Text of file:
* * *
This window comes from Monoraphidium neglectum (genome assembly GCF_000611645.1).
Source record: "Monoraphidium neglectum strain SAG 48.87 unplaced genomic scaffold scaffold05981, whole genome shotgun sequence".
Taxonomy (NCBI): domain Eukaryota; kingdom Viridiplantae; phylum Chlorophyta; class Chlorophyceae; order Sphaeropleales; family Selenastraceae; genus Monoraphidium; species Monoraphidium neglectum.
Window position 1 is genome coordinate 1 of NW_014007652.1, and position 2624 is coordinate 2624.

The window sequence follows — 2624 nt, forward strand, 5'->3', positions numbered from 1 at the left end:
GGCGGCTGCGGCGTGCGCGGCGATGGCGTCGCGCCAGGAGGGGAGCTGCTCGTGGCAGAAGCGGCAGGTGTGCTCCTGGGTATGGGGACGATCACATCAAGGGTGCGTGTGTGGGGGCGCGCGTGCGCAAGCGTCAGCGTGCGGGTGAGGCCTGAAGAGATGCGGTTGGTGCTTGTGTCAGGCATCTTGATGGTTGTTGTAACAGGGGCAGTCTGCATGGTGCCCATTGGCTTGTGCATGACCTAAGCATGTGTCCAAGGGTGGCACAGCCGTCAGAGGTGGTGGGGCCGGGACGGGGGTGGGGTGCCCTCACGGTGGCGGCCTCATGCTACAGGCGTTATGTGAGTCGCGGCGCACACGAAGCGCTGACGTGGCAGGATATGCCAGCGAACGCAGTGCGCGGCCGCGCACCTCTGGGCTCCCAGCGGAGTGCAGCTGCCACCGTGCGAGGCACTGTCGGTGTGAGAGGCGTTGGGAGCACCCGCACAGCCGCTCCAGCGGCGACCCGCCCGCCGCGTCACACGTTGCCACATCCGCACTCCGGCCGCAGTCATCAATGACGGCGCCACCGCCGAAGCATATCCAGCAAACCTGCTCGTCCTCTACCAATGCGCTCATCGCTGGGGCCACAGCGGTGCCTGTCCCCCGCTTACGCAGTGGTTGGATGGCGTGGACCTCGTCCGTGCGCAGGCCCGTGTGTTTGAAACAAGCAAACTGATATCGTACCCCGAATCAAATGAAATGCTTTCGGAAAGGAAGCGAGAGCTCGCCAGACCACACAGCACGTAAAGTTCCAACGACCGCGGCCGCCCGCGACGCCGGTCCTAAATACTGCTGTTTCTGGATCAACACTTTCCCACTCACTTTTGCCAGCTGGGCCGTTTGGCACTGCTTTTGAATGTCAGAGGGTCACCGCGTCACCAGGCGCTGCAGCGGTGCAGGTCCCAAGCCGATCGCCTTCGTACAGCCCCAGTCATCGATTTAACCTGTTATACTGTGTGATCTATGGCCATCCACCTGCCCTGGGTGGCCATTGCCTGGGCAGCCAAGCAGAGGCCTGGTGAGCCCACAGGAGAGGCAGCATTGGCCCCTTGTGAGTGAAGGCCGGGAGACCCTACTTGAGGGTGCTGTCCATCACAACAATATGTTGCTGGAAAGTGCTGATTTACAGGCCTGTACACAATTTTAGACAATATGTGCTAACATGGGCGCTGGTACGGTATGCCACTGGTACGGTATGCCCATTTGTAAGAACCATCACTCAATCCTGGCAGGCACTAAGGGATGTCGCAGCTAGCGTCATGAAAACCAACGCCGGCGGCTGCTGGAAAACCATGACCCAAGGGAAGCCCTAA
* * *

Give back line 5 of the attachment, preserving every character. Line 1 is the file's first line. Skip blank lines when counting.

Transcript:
The window sequence follows — 2624 nt, forward strand, 5'->3', positions numbered from 1 at the left end: